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How Can I Safely Transfer My Assets to Get Medicaid to Pay for Long-Term Care?

While Medicaid finances most long-term care in this country, Medicaid is supposed to be “the payer of last resort” when it comes to long-term care. Medicaid pays for long-term care only for those who are poor or who have become poor after paying for medical expenses or nursing homes.

Many people try to give away their assets to relatives in order to qualify for Medicaid. But when an applicant gives away property within five years of applying for Medicaid coverage of long-term care, Medicaid presumes that the gifts were made to qualify for Medicaid. This will trigger a period of ineligibility for Medicaid long-term care benefits on the theory that those assets could have been used to pay for the individual’s care.

Step By Step Instructions To Transfer Assets To Get Medicaid

You must use these step by step instructions to transfer assets to get Medicaid when you know that you simply cannot get approved with the assets that you have. You must first clear out your bank accounts to hold only your work income. Any residual income that you have must be sent somewhere else if it is over the limit for Medicaid, and you will find that you must sell stocks or release assets to a third party. You could sell your portfolio to someone else, or you could sign power of attorney over to someone who will hold the funds for you.

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You must transfer your assets to someone who is not on your tax records for that year. You cannot submit a tax form that lists that person as a dependent because they will technically count their assets as your assets. It is difficult for you to complete an application when you have not moved your money far enough from your person or your own tax liability.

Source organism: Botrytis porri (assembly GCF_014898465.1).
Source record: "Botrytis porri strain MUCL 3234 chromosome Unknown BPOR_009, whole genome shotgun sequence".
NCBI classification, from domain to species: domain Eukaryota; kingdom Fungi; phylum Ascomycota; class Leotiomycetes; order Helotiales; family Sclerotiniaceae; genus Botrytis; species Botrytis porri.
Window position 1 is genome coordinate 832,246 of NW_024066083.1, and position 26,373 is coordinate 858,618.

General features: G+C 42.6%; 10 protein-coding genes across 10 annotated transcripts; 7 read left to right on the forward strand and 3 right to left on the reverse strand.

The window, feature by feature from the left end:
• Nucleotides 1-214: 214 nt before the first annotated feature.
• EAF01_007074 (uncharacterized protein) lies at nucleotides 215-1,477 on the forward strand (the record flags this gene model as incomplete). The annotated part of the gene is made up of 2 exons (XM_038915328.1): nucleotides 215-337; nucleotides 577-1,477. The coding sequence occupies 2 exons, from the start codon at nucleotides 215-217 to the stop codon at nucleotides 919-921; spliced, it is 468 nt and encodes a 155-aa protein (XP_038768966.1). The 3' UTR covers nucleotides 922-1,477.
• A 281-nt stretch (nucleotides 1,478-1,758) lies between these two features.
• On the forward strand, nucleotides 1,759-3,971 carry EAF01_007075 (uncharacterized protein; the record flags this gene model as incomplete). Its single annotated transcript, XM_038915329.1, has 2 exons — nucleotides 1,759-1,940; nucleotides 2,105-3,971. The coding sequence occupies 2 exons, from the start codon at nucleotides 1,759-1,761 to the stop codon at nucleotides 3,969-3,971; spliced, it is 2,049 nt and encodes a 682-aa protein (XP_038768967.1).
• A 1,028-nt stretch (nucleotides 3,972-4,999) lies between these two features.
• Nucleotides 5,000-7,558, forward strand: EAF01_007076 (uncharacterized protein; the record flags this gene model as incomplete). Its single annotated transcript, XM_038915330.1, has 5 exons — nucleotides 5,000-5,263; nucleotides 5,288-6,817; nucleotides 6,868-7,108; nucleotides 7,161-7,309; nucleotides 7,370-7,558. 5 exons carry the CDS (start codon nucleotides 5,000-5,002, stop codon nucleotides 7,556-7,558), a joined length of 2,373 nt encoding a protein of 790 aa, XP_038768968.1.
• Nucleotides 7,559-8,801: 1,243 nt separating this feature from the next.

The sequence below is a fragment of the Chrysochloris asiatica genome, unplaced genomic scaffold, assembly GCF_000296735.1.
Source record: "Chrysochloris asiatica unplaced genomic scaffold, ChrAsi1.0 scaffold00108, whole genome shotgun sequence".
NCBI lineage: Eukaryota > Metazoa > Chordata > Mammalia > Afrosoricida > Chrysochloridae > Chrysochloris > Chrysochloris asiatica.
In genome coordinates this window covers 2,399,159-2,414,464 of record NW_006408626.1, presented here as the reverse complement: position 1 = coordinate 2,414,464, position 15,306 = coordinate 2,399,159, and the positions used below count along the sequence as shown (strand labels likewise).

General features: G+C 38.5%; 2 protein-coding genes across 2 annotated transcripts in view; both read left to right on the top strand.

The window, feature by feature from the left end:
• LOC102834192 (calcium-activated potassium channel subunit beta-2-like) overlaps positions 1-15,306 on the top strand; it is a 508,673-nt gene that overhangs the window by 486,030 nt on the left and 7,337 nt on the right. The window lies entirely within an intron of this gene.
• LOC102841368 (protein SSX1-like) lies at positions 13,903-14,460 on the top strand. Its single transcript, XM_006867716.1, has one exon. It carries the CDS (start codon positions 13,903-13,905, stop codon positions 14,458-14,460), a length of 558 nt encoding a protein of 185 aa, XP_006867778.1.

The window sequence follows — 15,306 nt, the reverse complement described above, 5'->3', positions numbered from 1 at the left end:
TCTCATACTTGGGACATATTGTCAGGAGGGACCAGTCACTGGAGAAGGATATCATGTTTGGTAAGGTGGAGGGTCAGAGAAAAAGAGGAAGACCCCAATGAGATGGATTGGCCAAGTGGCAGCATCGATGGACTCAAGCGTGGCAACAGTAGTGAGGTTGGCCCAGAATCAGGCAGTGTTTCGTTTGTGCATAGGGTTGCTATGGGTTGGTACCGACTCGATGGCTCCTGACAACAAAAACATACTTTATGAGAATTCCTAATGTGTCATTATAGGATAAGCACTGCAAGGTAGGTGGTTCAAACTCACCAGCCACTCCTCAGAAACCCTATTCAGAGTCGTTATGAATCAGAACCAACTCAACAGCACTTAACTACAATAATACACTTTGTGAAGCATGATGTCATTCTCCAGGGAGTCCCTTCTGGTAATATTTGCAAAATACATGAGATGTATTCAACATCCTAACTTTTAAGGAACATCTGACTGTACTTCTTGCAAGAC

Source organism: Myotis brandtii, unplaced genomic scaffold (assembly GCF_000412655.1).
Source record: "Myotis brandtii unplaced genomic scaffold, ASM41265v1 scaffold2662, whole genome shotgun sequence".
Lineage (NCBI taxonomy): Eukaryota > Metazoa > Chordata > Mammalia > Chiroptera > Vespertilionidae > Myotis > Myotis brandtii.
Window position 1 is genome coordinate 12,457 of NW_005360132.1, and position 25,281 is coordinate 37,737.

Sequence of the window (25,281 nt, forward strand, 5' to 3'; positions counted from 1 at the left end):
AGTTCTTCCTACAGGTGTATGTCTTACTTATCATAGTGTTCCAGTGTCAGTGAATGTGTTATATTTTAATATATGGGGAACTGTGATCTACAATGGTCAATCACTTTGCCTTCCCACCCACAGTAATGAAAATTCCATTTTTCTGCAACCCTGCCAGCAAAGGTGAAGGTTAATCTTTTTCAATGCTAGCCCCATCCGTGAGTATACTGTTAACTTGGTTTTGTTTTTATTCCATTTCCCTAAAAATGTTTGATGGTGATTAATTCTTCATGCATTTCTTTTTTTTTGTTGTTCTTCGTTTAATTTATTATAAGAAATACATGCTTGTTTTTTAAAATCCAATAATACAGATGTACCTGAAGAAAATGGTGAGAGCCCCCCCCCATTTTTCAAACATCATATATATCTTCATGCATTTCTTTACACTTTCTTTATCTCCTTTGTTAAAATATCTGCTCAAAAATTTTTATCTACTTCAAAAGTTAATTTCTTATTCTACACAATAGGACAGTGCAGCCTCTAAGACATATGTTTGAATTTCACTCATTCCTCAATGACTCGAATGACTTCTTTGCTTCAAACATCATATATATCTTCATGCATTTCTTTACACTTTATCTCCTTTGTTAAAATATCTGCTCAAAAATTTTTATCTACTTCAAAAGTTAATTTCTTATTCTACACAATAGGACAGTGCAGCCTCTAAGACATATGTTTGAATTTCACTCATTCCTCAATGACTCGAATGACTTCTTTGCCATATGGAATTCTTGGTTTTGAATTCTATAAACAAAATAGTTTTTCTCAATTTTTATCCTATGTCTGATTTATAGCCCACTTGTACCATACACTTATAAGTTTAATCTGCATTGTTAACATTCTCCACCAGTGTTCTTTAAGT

Save Your Records

You can safely transfer assets to get Medicaid, but you must keep your records. You might not need Medicaid in a couple years, and you will find that you need these records so that you can get your money back. These records will show the paper trail that leads from your bank account to the person who helped you out. You could have your properties signed back into your name, and your portfolio could be signed back over to you. You might need records if you wish to purchase your home back from someone else, or you could use these records when you need to take over a rental property.

Plan Ahead 

You cannot get long-term care through Medicaid quickly, and you must plan ahead to get your assets moved. Make this is a process that lasts several months so that you have done everything correctly. People who do this job incorrectly typically are denied by Medicaid, and it becomes difficult for you to try over and over again. You want to get it right the first time, and you want to have people lined up who will take on your assets for you.

How Long Does Your Long-Term Care Last?Related image

Your long-term care could last for a year, or you could do this for much longer depending on your medical condition. You must have an understanding of how long the process lasts so that you are not concerned about what the costs will be. You must have an agreement in place with the people who helped you, and you must ask them if they have any concerns about tax liability. You will be approved by Medicaid if you do this correctly, but you might have problems on the back end if you have not planned with your friends and family in the right way. Planning preventing hold-ups in the future.

Assets That Can Be Transferred Without Penalty